• ways to increase stride length - (a) run on the tips of the toes, (b) lengthen limb elements (eg, cannon bone), (c) allow the scapula to swing back + forth (improved by reduction of the clavicle), (d) add spine flexing during bounding and galloping (cats and dogs do this, ungulates not as much), (e) use gaits which lengthen stride and distance traveled when feet are off the ground (eg, double suspension gallop), (f) place muscle insertions close to joints (ie, shorten the torque arm on the powered side).
  • ways to increase stride rate - (g) place muscle insertions closer to joints (ie, bones on which they insert move faster), (h) have multiple joints moving (eg, scapula + humerus + radius/ulna + cannon + digits), so individual effects are cumulative - notice the large amount of accumulated bending in the joints of the cheetah, (i) fuse the bones in the limbs for strength (eg, single cannon versus 5 metacarpals) and decrease the mass, to reduce the swing weight, (j) decrease number of digits and foot mass, (k) reduce muscle mass in limbs (tradeoff via increased tendon use for pulling bones and stabilizing joints), (l) simplify limb joint design to have maximum movement front-to-back, with less range of sideways and twisting movements (requires less bone structure and muscle-tendon complexity).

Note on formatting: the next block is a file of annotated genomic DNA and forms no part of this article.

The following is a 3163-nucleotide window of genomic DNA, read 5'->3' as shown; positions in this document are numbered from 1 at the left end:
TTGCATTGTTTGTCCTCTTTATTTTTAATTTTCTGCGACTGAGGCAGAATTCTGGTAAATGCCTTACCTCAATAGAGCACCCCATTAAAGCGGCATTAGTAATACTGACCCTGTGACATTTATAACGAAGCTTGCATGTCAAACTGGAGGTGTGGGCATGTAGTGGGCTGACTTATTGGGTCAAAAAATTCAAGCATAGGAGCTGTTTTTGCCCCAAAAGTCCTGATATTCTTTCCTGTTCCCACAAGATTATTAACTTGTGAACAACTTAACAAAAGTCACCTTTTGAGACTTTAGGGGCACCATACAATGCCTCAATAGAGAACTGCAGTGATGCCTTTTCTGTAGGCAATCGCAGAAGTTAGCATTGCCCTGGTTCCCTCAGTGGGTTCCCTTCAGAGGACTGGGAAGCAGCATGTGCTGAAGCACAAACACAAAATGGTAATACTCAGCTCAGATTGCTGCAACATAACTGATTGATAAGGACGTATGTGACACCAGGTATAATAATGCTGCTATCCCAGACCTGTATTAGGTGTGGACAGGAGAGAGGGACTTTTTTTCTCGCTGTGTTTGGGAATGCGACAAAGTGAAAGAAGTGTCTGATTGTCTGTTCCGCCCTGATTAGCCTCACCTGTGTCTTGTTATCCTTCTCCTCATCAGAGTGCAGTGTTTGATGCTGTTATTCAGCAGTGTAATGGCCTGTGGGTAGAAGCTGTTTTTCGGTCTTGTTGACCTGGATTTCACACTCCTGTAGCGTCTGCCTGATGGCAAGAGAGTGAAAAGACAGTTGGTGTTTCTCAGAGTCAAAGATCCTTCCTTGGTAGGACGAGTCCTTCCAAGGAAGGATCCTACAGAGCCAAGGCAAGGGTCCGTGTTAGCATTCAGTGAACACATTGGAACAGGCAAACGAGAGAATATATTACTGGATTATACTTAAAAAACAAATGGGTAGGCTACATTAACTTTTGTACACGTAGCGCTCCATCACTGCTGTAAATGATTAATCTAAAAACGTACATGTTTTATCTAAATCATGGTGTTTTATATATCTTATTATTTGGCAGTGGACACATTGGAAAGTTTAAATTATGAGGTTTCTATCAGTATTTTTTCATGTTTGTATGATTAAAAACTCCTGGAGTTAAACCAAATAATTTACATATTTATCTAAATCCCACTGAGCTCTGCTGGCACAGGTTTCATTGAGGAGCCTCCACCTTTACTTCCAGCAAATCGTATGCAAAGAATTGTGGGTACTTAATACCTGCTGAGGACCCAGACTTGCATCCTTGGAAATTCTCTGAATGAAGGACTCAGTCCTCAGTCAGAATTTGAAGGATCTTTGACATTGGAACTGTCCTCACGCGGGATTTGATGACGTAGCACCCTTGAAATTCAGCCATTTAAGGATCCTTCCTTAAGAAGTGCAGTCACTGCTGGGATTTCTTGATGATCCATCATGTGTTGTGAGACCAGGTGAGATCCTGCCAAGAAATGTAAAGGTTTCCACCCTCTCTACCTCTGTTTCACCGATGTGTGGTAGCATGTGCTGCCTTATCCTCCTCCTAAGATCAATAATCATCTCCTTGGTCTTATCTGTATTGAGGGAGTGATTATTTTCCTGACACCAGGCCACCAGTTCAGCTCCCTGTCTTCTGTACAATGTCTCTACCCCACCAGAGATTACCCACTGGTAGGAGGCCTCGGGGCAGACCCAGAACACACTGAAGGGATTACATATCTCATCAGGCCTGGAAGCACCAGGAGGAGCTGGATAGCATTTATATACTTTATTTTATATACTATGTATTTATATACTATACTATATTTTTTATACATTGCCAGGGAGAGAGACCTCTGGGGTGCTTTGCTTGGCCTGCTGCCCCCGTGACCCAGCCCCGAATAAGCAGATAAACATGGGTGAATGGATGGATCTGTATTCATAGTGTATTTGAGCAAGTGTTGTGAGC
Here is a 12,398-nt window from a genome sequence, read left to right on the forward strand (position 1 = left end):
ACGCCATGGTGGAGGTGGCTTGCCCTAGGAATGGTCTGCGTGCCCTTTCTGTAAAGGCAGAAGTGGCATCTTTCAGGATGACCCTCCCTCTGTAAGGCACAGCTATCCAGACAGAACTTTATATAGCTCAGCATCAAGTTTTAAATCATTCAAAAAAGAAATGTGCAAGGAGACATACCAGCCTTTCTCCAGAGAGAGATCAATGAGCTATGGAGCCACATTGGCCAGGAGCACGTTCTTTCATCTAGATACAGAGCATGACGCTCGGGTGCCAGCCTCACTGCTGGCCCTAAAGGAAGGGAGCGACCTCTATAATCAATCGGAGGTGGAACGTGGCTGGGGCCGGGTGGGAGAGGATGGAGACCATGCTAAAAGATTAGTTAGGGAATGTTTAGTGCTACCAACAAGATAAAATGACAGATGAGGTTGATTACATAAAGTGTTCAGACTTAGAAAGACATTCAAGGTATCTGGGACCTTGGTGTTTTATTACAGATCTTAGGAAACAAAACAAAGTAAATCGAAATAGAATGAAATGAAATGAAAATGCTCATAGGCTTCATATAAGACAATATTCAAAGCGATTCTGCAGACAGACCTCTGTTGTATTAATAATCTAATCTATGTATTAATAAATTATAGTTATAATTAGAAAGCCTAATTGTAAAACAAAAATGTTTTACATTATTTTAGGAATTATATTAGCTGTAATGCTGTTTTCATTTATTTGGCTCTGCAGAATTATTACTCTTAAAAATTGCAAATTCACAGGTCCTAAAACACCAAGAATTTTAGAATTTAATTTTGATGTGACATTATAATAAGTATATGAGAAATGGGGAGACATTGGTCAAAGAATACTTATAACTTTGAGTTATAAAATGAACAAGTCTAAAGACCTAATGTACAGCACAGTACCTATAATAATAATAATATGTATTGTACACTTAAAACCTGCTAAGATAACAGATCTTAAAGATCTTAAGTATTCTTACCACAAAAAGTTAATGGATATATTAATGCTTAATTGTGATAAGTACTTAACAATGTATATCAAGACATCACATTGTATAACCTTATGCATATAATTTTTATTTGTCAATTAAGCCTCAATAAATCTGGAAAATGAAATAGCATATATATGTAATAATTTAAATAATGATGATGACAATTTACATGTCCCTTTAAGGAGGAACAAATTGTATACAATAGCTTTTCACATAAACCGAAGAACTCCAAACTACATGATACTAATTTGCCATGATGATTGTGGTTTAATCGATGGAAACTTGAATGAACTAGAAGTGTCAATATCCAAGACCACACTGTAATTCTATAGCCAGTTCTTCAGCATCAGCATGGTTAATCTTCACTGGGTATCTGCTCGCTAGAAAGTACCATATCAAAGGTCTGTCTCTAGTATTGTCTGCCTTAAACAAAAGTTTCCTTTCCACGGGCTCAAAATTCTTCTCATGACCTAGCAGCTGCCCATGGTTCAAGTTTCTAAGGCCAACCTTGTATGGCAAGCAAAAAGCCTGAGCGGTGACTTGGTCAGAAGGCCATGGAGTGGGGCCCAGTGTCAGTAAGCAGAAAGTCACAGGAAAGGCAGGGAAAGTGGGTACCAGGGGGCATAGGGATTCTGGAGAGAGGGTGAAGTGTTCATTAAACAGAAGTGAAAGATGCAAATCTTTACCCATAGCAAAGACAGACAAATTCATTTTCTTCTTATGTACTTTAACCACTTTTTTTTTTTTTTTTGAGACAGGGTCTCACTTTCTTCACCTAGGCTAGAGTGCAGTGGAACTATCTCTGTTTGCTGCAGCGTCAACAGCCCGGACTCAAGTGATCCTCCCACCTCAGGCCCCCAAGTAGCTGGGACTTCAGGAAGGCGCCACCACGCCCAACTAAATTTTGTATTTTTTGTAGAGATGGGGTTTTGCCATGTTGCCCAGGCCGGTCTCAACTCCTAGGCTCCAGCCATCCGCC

For more info on antelope speed, see: [1] [2] [3] [4]. Some videos available on-line: [1] [2] [3]

  • <| Mechanical Disadvantage
    ['extended' dog hock]

    Here's an interesting idea. Related to items (f) and (g) in the previous section, some animals use 2 sets of muscle insertions on the bones, one further away from the joint (with longer slower-moving muscles, and better torque) to start the limbs moving, and another closer on (with shorter faster-moving muscles) to move the limbs fast. McKean mentions that this works in a similar fashion to a gearshift on a car. This idea might be usefully adapted to robots.